Current projections indicate that production of electricity from renewable sources will surpass that from burning coal within the next five years, according to the International Energy Agency. Closer to home, Public Service Company of New Mexico continues its plan to convert electrical generation from coal to renewables in the near term. PNM is moving ahead with announced plans to close the San Juan Generating Station as well as the Four Corners station in compliance with the N.M. Legislature’s Energy Transitions Act.
The act sets a statewide renewable energy standard of 50 percent by 2030 for New Mexico’s investor-owned utilities and rural electic co-ops leading to a goal of 80 percent renewables by 2040. Investor-owned utilities are to reach zero carbon emissions by 2045. Three solar electric generating projects in San Juan County are planned to partially make up for those closures. The first expected to begin delivering electricity would be the San Juan Solar project to generate 598 megawatts of power, accompanied by 300 megawatts of storage capacity nearby. Another indication of the way things are going: the N.M. General Services Department last month cleared the way to order 28 electric vehicles for the State’s motor pool. Installation of 30 charging stations is nearing completion at state government locations around Santa Fe.
Biden’s choice of John Kerry as the administration’s point-man on climate change offers maximum leverage for effectiveness at home and abroad. Not only was Kerry U.S. Secretary of State under President Barack Obama, he also headed the U.S. delegation to the United Nations conference on climate change in Paris. As such, his role was key to the international agreement’s success. (See Corrales Comment’s coverage of the Paris conference starting with Vol.XXXIV No.21 December 19, 2015 “U.N. Climate Change Accord: Citizen Action Made It Happen.”)
Kerry’s commitment to confronting climate change runs deep. Along with Al Gore, Kerry was a delegate from Congress to the Earth Summit in Rio de Janeiro in 1992 when he was 49 years old. That global conference established the U.N. Framework Convention on Climate Change which set in motion years of international collaboration culminating with the 2015 Paris accord. As a senator from Massachusetts, Kerry was chairman of the Senate Foreign Relations Committee and delivered a benchmark address to the United Nations on the 20th anniversary of the Earth Summit.
“When it comes to the challenge of climate change, the falsehood of today’s naysayers is only matched by the complacency of our political system,” Kerry said in that 2012 speech, promising unrelenting support for the campaign to confront climate change. “We knew the road ahead would be long. But we also knew that this was a watershed moment —that it created the kind of grassroots momentum that made people sit up and start to listen to the damage we were doing to the environment.”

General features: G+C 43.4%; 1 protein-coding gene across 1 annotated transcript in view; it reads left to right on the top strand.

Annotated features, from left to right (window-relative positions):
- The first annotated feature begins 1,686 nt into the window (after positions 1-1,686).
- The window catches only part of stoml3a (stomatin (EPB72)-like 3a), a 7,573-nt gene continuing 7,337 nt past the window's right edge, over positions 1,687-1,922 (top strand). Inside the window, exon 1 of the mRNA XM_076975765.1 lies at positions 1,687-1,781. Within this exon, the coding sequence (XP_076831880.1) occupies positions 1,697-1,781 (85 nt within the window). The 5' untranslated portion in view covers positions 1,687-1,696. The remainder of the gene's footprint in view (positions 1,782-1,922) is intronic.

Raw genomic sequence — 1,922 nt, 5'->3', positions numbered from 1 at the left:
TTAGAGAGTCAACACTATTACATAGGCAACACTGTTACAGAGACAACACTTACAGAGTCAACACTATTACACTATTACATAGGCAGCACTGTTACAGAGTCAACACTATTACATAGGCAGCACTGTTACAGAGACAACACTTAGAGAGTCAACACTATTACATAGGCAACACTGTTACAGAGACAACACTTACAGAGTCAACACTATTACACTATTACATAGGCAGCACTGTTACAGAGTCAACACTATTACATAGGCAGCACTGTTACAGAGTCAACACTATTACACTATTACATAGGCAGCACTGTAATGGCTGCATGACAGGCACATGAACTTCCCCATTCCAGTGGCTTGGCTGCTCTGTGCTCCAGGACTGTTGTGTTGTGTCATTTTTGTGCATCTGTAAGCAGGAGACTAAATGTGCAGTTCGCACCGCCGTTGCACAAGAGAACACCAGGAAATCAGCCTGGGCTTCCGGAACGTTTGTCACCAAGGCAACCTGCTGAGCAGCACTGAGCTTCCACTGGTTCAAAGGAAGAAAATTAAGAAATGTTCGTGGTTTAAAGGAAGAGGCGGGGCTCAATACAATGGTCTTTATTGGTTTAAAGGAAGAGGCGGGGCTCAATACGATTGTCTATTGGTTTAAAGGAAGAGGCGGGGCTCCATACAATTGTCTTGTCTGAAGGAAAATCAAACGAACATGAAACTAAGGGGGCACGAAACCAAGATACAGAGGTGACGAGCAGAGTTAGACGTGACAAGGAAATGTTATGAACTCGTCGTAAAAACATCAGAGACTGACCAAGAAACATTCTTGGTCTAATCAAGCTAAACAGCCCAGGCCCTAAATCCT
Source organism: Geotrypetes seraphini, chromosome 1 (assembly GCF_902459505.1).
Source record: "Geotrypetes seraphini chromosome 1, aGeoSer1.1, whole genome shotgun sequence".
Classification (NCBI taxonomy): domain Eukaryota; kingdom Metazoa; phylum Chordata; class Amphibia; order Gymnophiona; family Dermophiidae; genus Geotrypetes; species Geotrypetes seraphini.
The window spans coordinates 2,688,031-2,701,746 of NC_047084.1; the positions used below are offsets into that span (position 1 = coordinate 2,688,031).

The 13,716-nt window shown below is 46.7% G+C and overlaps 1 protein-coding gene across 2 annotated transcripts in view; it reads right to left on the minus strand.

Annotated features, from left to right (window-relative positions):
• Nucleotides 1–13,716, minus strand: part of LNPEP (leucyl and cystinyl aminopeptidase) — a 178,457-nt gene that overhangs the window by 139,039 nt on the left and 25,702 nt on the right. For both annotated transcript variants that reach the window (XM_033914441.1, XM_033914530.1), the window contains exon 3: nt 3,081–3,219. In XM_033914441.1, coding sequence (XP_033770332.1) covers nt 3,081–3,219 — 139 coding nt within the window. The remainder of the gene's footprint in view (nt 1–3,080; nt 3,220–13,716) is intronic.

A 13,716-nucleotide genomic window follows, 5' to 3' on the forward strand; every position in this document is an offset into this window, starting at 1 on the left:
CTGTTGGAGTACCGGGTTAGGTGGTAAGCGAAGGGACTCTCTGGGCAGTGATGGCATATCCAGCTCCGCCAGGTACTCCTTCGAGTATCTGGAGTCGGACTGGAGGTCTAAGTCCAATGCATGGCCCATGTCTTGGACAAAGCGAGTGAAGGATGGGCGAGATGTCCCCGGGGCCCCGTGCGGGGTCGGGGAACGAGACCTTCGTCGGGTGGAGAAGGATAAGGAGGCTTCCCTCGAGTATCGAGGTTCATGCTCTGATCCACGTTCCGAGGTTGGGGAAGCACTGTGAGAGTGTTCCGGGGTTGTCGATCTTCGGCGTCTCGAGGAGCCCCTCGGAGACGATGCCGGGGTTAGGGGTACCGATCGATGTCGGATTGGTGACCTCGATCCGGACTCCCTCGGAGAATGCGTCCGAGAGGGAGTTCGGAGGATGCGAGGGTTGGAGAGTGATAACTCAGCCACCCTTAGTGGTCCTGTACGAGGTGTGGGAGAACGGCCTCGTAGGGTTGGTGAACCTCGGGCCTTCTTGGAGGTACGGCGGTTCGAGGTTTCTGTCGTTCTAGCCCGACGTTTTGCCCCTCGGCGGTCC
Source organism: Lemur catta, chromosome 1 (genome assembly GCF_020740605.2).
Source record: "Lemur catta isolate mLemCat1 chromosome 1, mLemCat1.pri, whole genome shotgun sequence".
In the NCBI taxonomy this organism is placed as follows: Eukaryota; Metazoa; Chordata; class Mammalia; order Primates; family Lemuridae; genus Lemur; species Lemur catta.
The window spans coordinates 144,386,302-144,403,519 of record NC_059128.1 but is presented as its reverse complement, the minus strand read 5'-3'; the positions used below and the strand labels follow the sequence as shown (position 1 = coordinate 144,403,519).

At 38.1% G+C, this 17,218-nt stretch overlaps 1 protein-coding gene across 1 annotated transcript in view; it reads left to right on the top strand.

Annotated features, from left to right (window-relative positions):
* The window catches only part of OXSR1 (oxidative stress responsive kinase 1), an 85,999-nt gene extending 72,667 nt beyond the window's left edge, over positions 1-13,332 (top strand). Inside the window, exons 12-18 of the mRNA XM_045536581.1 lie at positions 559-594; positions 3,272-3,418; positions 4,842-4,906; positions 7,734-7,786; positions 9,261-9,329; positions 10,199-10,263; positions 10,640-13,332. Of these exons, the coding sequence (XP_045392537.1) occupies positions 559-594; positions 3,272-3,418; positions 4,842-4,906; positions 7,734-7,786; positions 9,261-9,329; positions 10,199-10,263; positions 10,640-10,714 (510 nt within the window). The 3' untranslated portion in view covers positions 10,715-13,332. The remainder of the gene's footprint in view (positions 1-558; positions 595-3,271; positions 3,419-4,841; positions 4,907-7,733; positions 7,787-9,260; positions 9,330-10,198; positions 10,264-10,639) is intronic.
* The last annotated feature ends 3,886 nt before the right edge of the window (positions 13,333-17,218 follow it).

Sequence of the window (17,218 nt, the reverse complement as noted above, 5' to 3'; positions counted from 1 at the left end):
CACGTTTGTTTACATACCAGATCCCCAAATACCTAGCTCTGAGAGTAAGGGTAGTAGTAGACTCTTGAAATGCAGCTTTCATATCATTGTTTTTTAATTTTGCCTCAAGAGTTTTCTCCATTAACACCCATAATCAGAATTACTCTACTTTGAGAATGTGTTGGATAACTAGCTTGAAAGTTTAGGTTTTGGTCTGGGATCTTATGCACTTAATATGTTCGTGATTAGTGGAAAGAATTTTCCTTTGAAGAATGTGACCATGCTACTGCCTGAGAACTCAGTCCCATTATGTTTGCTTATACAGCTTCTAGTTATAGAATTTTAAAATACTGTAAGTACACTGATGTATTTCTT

He was the Democratic Party’s candidate for the presidency in 2004. Kerry also led U.S. delegations for negotiations at the U.N. climate conferences in Kyoto in 1997, Buenos Aires in 1998, The Hague in 2000, Bali in 2007, Poznan in 2008 and Copenhagen in 2009.
Al Gore, 44 when he chaired the U.S. Senate delegation to the Earth Summit in Rio, later founded and still leads The Climate Reality Project. Like Kerry, Gore ran for president of the United States, winning the popular vote in 2000 but losing to George W. Bush in a ruling by the U.S. Supreme Court.
In an op-ed essay for the New York Times Sunday, December 13, Gore expressed hope with Kerry leading the Biden effort on climate. “Even as the climate crisis rapidly worsens, scientists, engineers and business leaders are making use of stunning advances in technology to end the world’s dependence on fossil fuels far sooner than was hoped possible.…
“Slowing the rapid warming of the planet will require a unified global effort. Mr. Biden can lead by strengthening the country’s commitment to reduce emissions under the Paris agreement —something the country is poised to do thanks to the work of cities, states, businesses and investors, which have continued to make progress despite resistance from the Trump administration.”
By Meredith Hughes
When you are 22, athletic, and have a free summer ahead, even during a pandemic, you go for it, especially if you have supportive Corrales parents. Nicolette Jones has it all, and in November completed the 3,100-mile trek that is the Continental Divide National Scenic Trail, stretching from just above the edge of northern Montana to the Crazy Cook Monument on the Mexican border.
According to the Trail Coalition website, “The Continental Divide National Scenic Trail (CDT) is one of the most significant trail systems in the world. Established by Congress in 1978, it spans 3,100 miles between Mexico and Canada, traverses five states and connects countless communities along the spine of the Rocky Mountains.” What may be more important, it separates the watersheds that drain into the Pacific, Atlantic and Arctic Oceans.
The establishment of the Appalachian Trail in 1925 kicked everything off. Years later, the passage of the National Trails System Act in 1968 officially designated the Appalachian and Pacific Crest Trails, and directed that 14 other possible routes be studied, including the Continental Divide Trail.